International Monetary Fund chief Christine Lagarde warned Athens Thursday it cannot delay a huge payment due at the end of the month, piling on the pressure as eurozone ministers sought a deal on the Greek debt crisis.
Lagarde laid down the law as German Chancellor Angela Merkel said she was still convinced an agreement was possible to save Greece from defaulting and crashing out of the euro if Athens made concessions.
Europe\’s main stock markets fell as euro area\’s finance ministers poured cold water on hopes that their meeting in Luxembourg could end the stand-off between the anti-austerity Greek government and its creditors.
"There will be no period of grace," Lagarde told reporters in Luxembourg. "I have a term of June 30 — if it\’s not paid by July 1, it\’s not paid."
The crisis is nearing a climax with Greece\’s international bailout due to end on June 30 before Athens gets the last 7.2-billion-euro ($8.1 billion) tranche, and without a deal it will be unable to pay the IMF.
Greece had bought itself some time earlier by bundling four looming IMF loan payments into one 1.6-billion-euro lump sum to be paid by the end of this month — becoming the first country to use such a facility since Zambia in the 1980s.
Creditors are withholding the last part of the bailout until Athens comes up with further reforms, but leftist Prime Minister Alexis Tsipras has refused to make changes to pensions and VAT rates.
Merkel, Europe\’s most powerful leader, told the Bundestag lower house of the German parliament that a cash-for-reforms agreement could still be reached.
"I am still convinced — where there\’s a will, there\’s a way. If the political leaders in Greece demonstrate this will, then a deal with the three institutions is still possible," Merkel said.
"It remains the case that Germany\’s efforts are aimed at keeping Greece in the eurozone."
But hopes that Thursday\’s Eurogroup meeting could produce a breakthrough dimmed, with the issue likely to go to the wire at a summit of EU leaders in Brussels next Thursday and Friday.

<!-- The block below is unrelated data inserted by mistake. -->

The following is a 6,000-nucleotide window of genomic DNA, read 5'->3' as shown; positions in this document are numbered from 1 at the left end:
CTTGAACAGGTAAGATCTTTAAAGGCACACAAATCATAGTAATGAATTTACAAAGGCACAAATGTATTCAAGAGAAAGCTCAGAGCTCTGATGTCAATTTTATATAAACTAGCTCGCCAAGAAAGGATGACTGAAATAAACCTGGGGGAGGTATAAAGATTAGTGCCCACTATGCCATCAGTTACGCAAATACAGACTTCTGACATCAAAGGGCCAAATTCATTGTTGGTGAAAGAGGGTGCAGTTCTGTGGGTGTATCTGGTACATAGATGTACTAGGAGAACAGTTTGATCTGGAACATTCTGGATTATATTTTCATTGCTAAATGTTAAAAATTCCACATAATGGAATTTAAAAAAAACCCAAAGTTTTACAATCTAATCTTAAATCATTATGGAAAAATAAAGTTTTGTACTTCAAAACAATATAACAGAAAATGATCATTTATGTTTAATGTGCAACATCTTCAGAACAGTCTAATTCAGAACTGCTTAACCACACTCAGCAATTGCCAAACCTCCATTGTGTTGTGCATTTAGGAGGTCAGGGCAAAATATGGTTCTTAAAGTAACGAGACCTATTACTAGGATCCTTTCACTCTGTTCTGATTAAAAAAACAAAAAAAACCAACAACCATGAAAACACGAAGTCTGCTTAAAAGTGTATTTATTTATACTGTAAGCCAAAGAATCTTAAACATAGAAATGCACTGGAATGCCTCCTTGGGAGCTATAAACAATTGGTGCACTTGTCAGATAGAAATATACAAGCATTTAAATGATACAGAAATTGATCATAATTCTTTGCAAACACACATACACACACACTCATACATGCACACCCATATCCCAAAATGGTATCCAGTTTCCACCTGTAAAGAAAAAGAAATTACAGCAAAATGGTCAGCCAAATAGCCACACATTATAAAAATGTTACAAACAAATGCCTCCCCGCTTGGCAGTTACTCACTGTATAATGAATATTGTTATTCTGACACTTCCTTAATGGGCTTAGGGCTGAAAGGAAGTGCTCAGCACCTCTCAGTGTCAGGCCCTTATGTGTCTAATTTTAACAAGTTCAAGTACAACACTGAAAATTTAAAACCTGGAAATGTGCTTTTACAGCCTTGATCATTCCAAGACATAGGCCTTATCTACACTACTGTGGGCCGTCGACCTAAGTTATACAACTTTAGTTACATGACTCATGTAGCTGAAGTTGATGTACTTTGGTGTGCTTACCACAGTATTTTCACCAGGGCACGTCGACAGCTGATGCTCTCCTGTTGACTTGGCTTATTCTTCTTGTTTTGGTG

"I am not extremely hopeful for today to be honest," Finland Finance Minister Alex Stubb said.
Greek Finance Minister Yanis Varoufakis made no comment as he arrived, having said on Wednesday that he did not think a deal was possible on Thursday.
EU Economic Affairs Commissioner Pierre Moscovici referred to the 200th anniversary on Thursday of the Battle of Waterloo, telling reporters in Luxembourg: "I certainly don\’t want this to be a \’Battle of Waterloo\’ with the whole of Europe against one state."
Greece\’s central bank warned for the first time Wednesday that the country could suffer a "painful" exit from the single currency area — and even the European Union — if it fails to reach a deal.
And in a sign the EU\’s top financial brass are also seriously considering the possibility of a "Grexit", the head of Germany\’s central bank, Jens Weidmann, said it would "change the character of the monetary union" — but not destroy it.
Thousands of protesters rallied in Athens on Wednesday night to protest against the demands for further cuts.
Underscoring growing global concern about the fallout from the crisis, US Federal Reserve Chair Janet Yellen warned the world economy could see significant "disruptions" if Greece and its creditors failed to reach a deal.
Greece has another 6.7 billion euros due to the European Central Bank in July and August and there have been reports of planning for possible capital controls if Greece\’s financial system runs dry.
Elected in January on a vow to end five years of bailout-imposed austerity, Tsipras said Wednesday that an EU "fixation" with pension cuts would scupper a deal and harm Europe as a whole.
The strategic implications of a Greek euro or EU exit have weighed heavily on European calculations, with fears that Russia could increase its leverage in southern Europe amid the crisis in Ukraine.
Alarm bells rang in Europe on Thursday when Tsipras visited Russia where he will be the star guest at President Vladimir Putin\’s investment drive forum in Saint Petersburg.